Not raindrops on roses; nor whiskers on kittens

Here’s ACT MP Hilary Calvert’s bizarre contribution on the Electoral (Disqualification of Sentenced Prisoners) Amendment Bill:

If this vile affront to human rights and democratic principles that will strip all sentenced prisoners of the right to vote was not one of Hilary Calvert’s favourite things, then why the hell did she support it?

6 Comments Posted

  1. Looking at it again, I suspect she is from the “stoner faction” of the Act Party, and during Parliamentary urgency with the House sitting late didn’t have the discipline to avoid the big doobie over the dinner break.

  2. Brown paper packages tied up with string…

    Um, are those the packages with Rodney’s turds in them, Hilary?

    Like in the ECan coup and the Auckland Supershitty?

  3. A great start to you political career, and some wonderful sarcastic humour, Hilary! That wasn’t my forte when, as a boring old fart, I was in Parliamentary politics.

    Rodney will be spewing about that speech, but I trust that it is one step towards returning the Act Party from its opportunism to a credible socially and economically liberal position.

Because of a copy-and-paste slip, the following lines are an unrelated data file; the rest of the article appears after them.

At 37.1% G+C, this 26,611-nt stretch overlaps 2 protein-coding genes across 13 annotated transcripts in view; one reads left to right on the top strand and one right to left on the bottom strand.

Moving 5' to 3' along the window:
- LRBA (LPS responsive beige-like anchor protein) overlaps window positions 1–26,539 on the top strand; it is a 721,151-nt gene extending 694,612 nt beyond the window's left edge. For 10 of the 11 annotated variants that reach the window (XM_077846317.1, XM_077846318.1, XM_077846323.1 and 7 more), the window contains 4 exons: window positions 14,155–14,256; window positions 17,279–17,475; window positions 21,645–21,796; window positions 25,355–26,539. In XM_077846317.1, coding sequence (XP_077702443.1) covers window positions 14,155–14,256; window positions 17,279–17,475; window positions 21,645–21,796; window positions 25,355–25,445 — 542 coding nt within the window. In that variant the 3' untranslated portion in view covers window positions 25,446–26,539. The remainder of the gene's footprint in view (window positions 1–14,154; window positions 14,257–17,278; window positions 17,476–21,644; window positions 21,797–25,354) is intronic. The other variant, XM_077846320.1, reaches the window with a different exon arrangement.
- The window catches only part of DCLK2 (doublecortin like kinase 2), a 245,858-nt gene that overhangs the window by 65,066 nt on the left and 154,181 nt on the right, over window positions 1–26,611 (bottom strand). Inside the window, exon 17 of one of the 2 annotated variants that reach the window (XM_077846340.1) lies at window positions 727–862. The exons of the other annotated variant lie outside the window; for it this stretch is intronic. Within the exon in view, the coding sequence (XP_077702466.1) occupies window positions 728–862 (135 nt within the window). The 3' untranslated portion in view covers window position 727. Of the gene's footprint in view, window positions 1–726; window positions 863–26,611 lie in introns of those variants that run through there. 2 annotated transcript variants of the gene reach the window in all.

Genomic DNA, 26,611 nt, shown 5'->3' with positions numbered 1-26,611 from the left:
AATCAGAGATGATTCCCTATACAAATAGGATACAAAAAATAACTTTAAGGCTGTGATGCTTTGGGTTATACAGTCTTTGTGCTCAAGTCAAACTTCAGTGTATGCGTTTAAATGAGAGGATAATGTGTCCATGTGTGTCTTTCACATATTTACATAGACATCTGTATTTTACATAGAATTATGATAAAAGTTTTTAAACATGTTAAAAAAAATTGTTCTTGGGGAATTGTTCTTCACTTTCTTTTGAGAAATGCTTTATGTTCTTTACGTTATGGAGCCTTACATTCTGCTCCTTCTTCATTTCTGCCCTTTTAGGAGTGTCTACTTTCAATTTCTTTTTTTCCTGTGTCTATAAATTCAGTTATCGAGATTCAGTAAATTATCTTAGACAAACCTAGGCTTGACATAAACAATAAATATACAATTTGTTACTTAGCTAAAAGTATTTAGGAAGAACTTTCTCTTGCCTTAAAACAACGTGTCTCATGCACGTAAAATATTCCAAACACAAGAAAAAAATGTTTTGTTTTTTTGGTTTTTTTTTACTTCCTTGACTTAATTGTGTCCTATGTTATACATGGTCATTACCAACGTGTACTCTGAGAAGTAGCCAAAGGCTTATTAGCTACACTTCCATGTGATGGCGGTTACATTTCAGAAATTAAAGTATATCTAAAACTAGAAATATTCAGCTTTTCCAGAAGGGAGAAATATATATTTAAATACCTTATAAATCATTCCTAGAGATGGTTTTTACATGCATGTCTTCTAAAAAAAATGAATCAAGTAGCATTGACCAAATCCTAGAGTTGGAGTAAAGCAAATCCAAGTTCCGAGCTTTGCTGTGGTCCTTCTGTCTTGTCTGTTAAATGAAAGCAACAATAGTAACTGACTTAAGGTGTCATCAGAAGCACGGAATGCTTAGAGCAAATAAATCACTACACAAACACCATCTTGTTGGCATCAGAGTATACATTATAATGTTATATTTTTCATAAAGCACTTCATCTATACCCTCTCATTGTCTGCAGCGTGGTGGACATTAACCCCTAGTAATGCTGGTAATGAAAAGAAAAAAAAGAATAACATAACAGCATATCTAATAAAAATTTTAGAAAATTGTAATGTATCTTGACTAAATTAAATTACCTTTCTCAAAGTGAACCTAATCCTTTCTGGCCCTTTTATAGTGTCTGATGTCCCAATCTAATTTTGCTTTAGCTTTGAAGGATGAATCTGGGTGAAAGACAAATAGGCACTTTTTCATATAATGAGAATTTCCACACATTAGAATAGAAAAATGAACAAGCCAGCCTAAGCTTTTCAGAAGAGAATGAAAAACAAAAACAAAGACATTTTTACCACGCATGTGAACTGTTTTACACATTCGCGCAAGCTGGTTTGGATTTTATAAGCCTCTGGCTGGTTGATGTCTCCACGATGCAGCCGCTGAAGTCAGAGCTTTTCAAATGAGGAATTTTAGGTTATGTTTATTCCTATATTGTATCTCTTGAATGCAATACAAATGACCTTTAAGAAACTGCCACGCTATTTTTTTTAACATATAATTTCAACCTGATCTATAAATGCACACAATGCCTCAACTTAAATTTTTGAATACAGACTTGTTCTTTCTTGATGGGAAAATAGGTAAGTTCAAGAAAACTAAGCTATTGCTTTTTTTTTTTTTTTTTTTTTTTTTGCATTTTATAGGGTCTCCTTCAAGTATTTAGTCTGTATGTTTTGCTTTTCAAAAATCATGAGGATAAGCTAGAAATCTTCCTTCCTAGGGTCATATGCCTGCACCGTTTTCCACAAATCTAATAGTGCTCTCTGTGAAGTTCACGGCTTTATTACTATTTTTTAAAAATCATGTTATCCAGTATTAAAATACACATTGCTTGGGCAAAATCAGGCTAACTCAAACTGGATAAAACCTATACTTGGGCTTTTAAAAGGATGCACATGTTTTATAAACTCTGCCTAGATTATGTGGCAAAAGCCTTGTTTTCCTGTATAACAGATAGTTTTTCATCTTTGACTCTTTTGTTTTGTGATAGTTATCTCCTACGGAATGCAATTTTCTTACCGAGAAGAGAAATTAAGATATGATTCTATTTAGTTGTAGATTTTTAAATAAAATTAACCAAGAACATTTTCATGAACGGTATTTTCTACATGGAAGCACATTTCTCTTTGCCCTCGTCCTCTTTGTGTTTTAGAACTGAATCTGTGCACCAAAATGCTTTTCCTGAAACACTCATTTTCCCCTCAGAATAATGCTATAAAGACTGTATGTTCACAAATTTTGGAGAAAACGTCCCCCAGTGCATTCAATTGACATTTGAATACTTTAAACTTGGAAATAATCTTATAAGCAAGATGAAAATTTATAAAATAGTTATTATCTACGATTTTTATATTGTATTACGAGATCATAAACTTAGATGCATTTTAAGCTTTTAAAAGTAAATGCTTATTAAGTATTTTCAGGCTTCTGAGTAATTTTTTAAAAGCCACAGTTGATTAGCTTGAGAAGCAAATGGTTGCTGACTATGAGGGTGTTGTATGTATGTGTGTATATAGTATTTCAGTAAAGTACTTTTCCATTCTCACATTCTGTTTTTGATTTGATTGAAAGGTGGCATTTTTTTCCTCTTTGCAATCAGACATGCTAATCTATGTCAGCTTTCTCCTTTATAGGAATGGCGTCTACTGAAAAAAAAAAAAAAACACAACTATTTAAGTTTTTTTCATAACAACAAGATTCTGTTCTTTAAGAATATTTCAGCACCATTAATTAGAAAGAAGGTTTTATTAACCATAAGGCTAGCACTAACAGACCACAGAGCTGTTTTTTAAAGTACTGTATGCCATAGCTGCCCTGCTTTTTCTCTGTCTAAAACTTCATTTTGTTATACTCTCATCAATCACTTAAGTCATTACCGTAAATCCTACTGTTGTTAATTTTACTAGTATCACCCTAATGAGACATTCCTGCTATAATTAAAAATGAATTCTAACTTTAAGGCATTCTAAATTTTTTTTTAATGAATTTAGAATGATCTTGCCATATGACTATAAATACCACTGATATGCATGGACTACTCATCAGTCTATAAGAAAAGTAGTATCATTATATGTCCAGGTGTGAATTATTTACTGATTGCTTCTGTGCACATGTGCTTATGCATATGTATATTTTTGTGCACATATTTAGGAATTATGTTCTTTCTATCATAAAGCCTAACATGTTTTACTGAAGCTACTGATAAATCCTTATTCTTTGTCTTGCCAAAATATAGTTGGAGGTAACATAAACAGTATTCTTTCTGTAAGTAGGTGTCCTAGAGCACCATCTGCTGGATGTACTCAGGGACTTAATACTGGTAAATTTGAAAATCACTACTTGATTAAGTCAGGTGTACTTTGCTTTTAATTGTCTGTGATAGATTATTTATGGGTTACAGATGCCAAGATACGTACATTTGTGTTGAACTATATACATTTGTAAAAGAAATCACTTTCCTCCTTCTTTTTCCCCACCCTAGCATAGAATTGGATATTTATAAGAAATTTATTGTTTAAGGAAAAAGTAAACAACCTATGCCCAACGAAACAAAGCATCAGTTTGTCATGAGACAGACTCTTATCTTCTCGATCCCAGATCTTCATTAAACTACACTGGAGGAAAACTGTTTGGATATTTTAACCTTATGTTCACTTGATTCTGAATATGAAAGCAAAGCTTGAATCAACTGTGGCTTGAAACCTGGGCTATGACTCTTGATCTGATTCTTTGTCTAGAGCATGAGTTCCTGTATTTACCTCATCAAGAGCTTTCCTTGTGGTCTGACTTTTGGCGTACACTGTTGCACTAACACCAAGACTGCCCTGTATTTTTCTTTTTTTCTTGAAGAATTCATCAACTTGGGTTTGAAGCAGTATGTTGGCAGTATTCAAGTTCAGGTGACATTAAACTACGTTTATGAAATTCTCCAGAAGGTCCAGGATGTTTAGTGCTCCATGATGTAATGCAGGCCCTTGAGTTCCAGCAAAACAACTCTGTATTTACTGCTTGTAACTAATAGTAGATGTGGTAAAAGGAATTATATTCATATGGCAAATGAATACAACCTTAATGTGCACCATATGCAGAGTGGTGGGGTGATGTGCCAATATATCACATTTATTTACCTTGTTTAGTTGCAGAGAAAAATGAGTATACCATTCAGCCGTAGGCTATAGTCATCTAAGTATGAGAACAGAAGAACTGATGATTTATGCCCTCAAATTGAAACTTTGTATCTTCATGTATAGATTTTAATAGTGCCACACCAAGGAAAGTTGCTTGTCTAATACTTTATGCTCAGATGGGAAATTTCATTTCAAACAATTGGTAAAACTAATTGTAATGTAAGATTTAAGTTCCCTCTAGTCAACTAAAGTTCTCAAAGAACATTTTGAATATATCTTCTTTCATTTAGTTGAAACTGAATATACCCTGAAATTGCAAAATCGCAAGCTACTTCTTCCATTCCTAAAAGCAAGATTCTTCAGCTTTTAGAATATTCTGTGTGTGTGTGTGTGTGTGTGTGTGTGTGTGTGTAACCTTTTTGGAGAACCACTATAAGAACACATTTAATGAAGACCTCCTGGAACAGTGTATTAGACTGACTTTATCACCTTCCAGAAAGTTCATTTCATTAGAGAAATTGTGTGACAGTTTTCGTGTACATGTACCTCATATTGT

All power to you, Hilary.

    (Oops, I forgot about my Orewa speeches. Bugger!)

  4. Hey, this woman almost makes David Garrett look sane (although she is not nearly as scary as he is).

    Where the hell do ACT find people like this?

  5. Toeing the party line or not, anytime someone goes toe to toe with the Constitution — infringing on the right to vote, free speech, etc., they’re pretty much a loser in my book…

  6. Perhaps she supported it because that is Act’s position, and when one is a member of a party, one is supposed, as the saying goes, to toe the party line.

    The Electoral (Disqualification of Sentenced Prisoners) Amendment Bill illustrates why we need a constitution that enables everyone to vote, so that a government cant do this sort of thing on a whim. However, perhaps disgracefully, even the great Constitution does not guarantee voting rights so prisoner voting capability comes down to state law.

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